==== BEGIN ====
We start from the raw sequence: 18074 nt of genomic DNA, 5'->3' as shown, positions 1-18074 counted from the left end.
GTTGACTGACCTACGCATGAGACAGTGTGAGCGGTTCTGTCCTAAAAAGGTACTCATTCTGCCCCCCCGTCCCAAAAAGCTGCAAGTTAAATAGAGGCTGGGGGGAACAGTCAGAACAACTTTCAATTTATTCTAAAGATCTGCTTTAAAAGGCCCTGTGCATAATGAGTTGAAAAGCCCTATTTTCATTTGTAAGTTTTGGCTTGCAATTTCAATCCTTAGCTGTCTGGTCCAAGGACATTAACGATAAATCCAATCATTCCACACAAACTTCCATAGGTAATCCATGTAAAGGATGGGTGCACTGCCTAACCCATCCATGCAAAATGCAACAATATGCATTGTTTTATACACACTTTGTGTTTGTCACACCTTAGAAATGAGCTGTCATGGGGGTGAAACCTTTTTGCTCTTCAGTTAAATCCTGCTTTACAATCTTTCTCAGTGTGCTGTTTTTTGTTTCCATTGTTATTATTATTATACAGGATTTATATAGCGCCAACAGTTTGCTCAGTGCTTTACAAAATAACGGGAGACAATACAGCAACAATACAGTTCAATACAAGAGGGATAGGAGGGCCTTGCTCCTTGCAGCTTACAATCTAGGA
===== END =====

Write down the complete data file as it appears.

We start from the raw sequence: 18074 nt of genomic DNA, 5'->3' as shown, positions 1-18074 counted from the left end.
GTTGACTGACCTACGCATGAGACAGTGTGAGCGGTTCTGTCCTAAAAAGGTACTCATTCTGCCCCCCCGTCCCAAAAAGCTGCAAGTTAAATAGAGGCTGGGGGGAACAGTCAGAACAACTTTCAATTTATTCTAAAGATCTGCTTTAAAAGGCCCTGTGCATAATGAGTTGAAAAGCCCTATTTTCATTTGTAAGTTTTGGCTTGCAATTTCAATCCTTAGCTGTCTGGTCCAAGGACATTAACGATAAATCCAATCATTCCACACAAACTTCCATAGGTAATCCATGTAAAGGATGGGTGCACTGCCTAACCCATCCATGCAAAATGCAACAATATGCATTGTTTTATACACACTTTGTGTTTGTCACACCTTAGAAATGAGCTGTCATGGGGGTGAAACCTTTTTGCTCTTCAGTTAAATCCTGCTTTACAATCTTTCTCAGTGTGCTGTTTTTTGTTTCCATTGTTATTATTATTATACAGGATTTATATAGCGCCAACAGTTTGCTCAGTGCTTTACAAAATAACGGGAGACAATACAGCAACAATACAGTTCAATACAAGAGGGATAGGAGGGCCTTGCTCCTTGCAGCTTACAATCTAGGA